The EU’s dilemma: energy at the expense of human rights

23 March 2022 /

4 min

The events leading to the invasion of Ukraine by Russia have been accompanied by a rise in the price of hydrocarbons, which has highlighted the energy dependency of the European Union. In fact, 80% of imported gas in the EU comes from third countries such as Russia, Norway, Algeria and Qatar. Russian gas represents, in that regard, 40% of the imports. This dependency has often been a way of diverting attention from human rights violations in gas exporting countries. In this context and given the current conflict, the diversification of energy sources and speeding up the green transition are essential. 

Dependency from Russia

The current conflict between Russia and Ukraine finds its roots in the 2013 Maidan protests that crushed the pro-Kremlin and corrupt authorities of Kiev. This quickly resulted in the opposition between the eastern (Russian-speaking) and western (Ukrainian-speaking) regions of the country. The political fragmentation has led to internal conflicts in the East of Ukraine. Under the pretext of its responsibility to protect the Russian-speaking population against discrimination, Russia annexed Crimea in March 2014. Following this, the eastern regions of Luhansk and Donetsk declared their independence with the support of the Kremlin. Recently, the situation escalated even more, with Moscow recognizing Donetsk and Luhansk People’s Republics as independent and invading Ukrainian territory. The immediate consequence for Europe in terms of energy is a rise in gas and oil prices, with a high risk of Russia cutting its supplies.  

Which alternatives?

Since, according to Eurostat, Russia is the main energy supplier to the EU, diversification of energy sources and providers is essential given the current situation. Several alternatives are on the table in order to bypass Russia. There is, in fact, the possibility to increase hydrocarbon supplies from Qatar, Algeria, Azerbaijan or even from Israel through the Eastern Mediterranean pipeline project (EastMed). The latter would connect Israel, Cyprus and Greece to the rest of the EU. However, the commissioning of this project is only planned for 2025-2027. As a matter of fact, in order to proceed to diversification and to avoid the Russian monopoly, in February 2022 the EU and Azerbaijan agreed to boost the country’s gas supplies to the Union.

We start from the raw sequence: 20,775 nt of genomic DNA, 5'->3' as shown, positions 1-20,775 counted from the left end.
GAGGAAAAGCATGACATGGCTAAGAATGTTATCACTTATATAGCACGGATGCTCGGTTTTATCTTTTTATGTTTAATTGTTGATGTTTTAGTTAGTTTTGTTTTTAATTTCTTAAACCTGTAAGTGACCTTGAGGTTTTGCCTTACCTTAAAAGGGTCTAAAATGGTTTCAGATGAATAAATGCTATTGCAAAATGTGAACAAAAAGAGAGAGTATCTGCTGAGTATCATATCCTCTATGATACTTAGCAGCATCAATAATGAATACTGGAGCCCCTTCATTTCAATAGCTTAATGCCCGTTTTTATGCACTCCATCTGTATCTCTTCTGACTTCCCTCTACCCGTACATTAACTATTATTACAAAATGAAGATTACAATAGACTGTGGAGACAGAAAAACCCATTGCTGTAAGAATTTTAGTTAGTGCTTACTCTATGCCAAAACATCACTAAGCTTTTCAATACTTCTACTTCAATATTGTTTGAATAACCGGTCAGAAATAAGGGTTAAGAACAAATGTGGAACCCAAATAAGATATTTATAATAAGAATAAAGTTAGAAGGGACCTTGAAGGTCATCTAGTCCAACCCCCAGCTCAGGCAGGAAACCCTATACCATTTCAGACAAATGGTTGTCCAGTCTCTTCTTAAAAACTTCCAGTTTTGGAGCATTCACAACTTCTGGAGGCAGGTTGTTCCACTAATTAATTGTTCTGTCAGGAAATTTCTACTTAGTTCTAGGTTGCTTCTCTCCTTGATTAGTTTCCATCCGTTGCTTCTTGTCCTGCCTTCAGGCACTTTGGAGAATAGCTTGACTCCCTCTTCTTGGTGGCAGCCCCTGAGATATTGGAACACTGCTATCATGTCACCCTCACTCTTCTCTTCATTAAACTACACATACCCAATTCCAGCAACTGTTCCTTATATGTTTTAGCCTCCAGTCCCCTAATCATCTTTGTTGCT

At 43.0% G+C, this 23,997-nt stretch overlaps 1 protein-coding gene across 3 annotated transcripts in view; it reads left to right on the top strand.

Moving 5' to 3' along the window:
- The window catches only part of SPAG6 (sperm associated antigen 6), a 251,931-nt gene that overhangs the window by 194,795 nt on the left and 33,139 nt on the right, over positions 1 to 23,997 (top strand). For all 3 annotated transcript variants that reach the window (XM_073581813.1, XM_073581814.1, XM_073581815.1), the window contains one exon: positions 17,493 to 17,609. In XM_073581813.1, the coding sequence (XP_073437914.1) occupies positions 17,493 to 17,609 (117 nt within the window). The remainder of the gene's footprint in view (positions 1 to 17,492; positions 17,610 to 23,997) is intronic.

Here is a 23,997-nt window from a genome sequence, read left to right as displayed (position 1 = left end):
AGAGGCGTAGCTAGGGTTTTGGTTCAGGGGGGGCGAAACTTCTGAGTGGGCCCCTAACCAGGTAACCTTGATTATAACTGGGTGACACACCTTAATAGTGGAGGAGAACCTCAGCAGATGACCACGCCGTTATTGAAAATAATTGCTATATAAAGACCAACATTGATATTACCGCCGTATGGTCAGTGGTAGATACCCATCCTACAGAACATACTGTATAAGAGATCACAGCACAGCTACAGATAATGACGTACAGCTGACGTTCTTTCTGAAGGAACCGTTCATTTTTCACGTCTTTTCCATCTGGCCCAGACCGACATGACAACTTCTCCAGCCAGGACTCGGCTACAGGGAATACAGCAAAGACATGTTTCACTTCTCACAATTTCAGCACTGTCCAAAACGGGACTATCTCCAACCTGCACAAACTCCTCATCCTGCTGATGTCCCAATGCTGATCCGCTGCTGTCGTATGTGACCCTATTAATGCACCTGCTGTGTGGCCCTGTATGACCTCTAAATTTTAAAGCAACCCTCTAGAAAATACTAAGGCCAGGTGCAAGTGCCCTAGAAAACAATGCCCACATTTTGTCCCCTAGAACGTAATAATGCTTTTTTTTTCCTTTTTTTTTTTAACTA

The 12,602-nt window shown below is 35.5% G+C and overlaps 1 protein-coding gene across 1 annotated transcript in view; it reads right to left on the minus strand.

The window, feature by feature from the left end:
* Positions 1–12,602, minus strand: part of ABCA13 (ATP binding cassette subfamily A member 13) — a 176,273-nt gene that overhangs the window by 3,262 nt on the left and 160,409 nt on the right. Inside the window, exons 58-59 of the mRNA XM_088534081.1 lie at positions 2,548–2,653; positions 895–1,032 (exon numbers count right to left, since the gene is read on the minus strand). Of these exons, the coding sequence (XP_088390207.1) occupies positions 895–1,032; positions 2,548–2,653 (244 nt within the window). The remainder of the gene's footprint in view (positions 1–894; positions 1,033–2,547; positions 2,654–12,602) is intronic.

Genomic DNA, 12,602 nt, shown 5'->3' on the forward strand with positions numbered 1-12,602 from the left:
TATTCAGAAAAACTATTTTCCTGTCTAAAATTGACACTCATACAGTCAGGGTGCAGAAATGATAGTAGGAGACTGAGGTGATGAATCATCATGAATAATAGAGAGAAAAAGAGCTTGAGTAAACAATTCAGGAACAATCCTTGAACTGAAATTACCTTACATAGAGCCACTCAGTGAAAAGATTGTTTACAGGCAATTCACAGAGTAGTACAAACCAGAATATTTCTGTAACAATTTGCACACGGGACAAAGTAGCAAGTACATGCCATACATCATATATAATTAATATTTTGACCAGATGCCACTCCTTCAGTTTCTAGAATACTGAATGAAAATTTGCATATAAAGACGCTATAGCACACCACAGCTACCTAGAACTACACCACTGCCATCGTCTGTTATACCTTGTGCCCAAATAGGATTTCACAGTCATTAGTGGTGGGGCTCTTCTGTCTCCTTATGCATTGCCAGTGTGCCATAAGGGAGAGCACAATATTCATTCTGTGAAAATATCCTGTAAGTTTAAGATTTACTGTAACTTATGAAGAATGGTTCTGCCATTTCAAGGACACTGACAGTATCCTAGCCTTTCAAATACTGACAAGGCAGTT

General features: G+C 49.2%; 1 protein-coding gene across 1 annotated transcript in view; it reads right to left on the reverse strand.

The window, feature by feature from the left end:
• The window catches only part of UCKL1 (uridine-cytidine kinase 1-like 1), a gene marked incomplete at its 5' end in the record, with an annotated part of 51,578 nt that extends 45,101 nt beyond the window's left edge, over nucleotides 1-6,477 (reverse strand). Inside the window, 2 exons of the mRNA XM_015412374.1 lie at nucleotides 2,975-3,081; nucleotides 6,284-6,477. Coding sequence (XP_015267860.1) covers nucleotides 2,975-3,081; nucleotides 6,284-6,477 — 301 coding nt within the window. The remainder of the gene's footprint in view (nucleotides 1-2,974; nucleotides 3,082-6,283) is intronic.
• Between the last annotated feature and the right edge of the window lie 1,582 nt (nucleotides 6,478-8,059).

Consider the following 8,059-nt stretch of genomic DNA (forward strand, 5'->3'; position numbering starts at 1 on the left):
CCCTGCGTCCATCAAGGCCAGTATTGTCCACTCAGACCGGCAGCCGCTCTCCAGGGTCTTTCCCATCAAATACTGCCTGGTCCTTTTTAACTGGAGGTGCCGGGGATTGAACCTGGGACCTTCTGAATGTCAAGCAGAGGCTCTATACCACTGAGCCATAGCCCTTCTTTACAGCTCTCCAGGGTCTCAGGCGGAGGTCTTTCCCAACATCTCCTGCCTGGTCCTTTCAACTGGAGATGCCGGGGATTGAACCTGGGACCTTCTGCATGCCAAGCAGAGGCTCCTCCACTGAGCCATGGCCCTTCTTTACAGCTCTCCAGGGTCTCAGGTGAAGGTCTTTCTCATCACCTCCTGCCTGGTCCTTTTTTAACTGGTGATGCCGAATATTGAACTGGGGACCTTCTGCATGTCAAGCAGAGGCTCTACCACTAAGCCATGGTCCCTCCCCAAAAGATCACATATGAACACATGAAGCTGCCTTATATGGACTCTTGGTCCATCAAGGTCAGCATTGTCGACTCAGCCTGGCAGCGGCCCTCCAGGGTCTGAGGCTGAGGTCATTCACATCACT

However, the respect for human rights in some of these exporting countries is questionable. For instance, in the case of Azerbaijan, EU officials have often praised the collaboration in the energy sector while staying cautious when referring to the situation related to human rights in the country. In fact, the President, Ilham Aliyev, who succeeded his father in 2003, is ruling the country with an iron hand. The Economist Intelligence Unit’s Democracy Index is ranking Azerbaijan 141 out of 167 countries, between Nicaragua and Cuba. In that regard, the country’s recent media law also sparked a lot of criticism, notably in the Council of Europe. This new legislation indeed restricts free speech and media freedom through the imposition of significant restrictions on media and journalists. Rich in natural resources, Baku has often resorted to what is called “caviar diplomacy” to cover these human rights violations and to gain some political support at the international level. The “caviar diplomacy”, described as a “systematic bribing of international actors” by the European Stability Initiative, was used as a strategy by the Azerbaijani authorities at multiple times.